When Stanley Malizani Mambo expertly alternated between his roles as journalist and traditional healer in the soap Studio 263 a couple of years ago, many concurred that the actor had immense talent.
Known as “Sekuru Shanga”, an expert in love and business charms, or Shanga the discerning journalist who ruffled feathers even among sacred cows, Mambo easily endeared himself with Studio 263 viewers.
Just when his fans were beginning to enjoy his antics on screen, the talented actor quit the soap and sank into oblivion.
He ventured into a few personal projects in the country but maintained a low profile.
To arts followers Mambo had virtually disappeared from the scene and many were left wondering what had happened to such great talent.
But next week “Sekuru Shanga” bounces back to limelight, at least for his local fans.
The multi-talented actor is now based in Malawi and what brings him back to Zimbabwe is a play called Ganyu, which he directed.
The play opens next Tuesday at Theatre in the Park in the capital and Mambo is expected in the country tomorrow with Malawi’s Kufewa theatre group that performs the play.
Mambo has always been a versatile artist who sank his teeth into genres that include film, theatre, music and literature.
The play Ganyu is expected to run at Theatre in the Park for almost a month, closing on February 26.
It will be staged every day except Sundays and Mondays.
For Mambo, Ganyu is a journey of connecting theatre with other physical acts that are not common in this art form. In the foreword to the play, the director says the use of acrobatics, which he terms “afrobatics”, and other art forms like music and dance make the play unique.
“The experience of exploring and creating Ganyu is a deep search for the energy and spirit that can purely connect the art forms fused with the artist’s diverse talent,” says Mambo.
“The direction provoked actors’ training as a first stage drawn from my experience in theatre, film and music. In the process, we developed a unique fusion of theatre styles, afrobatics. In my discovery afrobatics is a creative theatre style fusing acrobatics, text, movement, music, sound and images in an artistically electrifying technique.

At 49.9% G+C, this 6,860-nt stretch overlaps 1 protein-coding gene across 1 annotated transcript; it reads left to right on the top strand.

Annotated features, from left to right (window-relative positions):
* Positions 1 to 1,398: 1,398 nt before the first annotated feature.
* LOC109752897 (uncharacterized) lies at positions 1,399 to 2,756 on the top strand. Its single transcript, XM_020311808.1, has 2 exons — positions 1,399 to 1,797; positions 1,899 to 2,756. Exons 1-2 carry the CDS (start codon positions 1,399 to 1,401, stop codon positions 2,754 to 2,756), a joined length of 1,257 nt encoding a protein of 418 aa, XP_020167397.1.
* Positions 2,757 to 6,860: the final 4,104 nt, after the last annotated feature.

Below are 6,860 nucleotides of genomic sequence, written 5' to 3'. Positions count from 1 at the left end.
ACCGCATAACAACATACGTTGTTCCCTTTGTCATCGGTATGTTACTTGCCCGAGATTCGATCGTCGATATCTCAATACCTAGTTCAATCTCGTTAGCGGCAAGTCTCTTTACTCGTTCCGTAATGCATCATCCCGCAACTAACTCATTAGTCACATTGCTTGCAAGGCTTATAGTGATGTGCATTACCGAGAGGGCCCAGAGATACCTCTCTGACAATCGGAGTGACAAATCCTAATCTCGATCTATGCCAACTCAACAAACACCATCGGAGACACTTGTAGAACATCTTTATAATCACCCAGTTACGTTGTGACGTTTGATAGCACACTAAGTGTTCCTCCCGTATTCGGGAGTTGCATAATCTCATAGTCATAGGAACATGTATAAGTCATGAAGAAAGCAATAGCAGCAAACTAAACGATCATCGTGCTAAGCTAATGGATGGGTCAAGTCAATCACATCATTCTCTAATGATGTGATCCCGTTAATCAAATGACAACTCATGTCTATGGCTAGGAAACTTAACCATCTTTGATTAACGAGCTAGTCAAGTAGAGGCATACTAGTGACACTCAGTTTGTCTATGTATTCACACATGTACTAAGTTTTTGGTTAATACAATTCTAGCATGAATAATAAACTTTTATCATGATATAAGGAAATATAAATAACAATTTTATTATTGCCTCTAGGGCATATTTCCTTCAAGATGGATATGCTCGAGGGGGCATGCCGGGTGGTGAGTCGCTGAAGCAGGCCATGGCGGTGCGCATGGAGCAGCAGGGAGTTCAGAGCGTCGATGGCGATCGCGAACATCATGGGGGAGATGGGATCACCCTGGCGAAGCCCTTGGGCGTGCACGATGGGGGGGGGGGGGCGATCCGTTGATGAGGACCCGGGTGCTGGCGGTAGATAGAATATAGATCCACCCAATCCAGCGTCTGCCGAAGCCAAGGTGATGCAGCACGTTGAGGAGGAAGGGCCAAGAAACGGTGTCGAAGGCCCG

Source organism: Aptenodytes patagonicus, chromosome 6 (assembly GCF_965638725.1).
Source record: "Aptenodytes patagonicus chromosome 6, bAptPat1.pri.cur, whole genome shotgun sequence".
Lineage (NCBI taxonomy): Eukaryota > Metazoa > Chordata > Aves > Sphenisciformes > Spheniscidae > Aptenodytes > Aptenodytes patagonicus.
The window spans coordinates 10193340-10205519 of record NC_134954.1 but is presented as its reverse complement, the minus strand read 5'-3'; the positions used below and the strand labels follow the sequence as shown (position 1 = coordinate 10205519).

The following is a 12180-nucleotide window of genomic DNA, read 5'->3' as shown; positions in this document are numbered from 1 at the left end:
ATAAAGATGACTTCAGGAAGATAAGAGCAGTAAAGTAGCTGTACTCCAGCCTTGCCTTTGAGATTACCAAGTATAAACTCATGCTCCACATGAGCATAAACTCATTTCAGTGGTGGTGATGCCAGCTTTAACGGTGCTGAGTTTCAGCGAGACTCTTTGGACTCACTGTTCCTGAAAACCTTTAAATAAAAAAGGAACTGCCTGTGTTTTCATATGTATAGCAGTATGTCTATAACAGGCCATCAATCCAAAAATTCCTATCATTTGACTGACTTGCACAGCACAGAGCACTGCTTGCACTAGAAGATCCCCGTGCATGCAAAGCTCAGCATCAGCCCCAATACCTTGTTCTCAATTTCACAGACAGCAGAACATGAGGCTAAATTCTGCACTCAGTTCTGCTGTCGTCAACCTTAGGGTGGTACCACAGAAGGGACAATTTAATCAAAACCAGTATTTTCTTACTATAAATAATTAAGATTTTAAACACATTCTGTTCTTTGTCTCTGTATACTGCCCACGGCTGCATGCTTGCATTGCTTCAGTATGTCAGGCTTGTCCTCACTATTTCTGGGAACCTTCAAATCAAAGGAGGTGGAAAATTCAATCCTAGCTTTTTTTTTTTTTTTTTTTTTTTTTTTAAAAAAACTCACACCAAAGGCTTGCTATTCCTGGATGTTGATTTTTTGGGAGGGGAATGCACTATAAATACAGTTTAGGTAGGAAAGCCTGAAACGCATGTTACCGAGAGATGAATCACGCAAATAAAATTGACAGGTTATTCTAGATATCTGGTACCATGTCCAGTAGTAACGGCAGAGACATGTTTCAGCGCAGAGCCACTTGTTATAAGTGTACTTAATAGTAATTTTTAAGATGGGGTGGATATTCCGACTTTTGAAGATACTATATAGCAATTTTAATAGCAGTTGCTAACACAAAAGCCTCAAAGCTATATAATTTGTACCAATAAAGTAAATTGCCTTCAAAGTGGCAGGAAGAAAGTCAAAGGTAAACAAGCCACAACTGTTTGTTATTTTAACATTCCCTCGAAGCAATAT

“African acrobatic artists have limited resources and exposure to create and present big circus shows. In this production my work and style focused on a clear storyline fleshed with the actors’ movement, expressions and emotions in an approach that brings out the expertise of each actor rather than just a sequence of acrobatic movements.”
The play is expected to be back in Zimbabwe for the Harare International Festival of Arts while until May it will be staged in countries like Botswana, Namibia, Lesotho, Mozambique, South Africa, Swaziland, Tanzania and Zambia.
Between August and December it goes overseas for shows in Norway, Ireland, Sweden, Holland, Italy, France and Scotland.
The extensive tour of the play certainly is a great achievement for Mambo.
Born 33 years ago, the talented artist began his artistic journey in 1992 as an amateur actor, before taking theatre studies at Silveira House and Amakhosi Theatre.
His professional career began in 1997 and since then he has appeared in numerous theatre and television productions including Trials of Brother Jero, Passage, Studio 263, Mama Africa, Mistaken Identity, Sorry, Errors of an Error and Hoza Murena among others.
His focus shifted to directing and productions under his mentorship include Conquered Plans, La Reigne et La Pintade, Heaven’s Diary, All Systems Out Of Order, Positive Tree and Family Love.
Rooftop Promotions marketing manager Tafadzwa Muzondo said they were pleased to have Mambo back at Theatre in the Park where he has had a hand in various productions before relocating to Malawi.
“He has always been part of us and we are happy that he is bringing this play here. He has grown professionally and this play will give him another dance with his fans in Zimbabwe,” said Muzondo.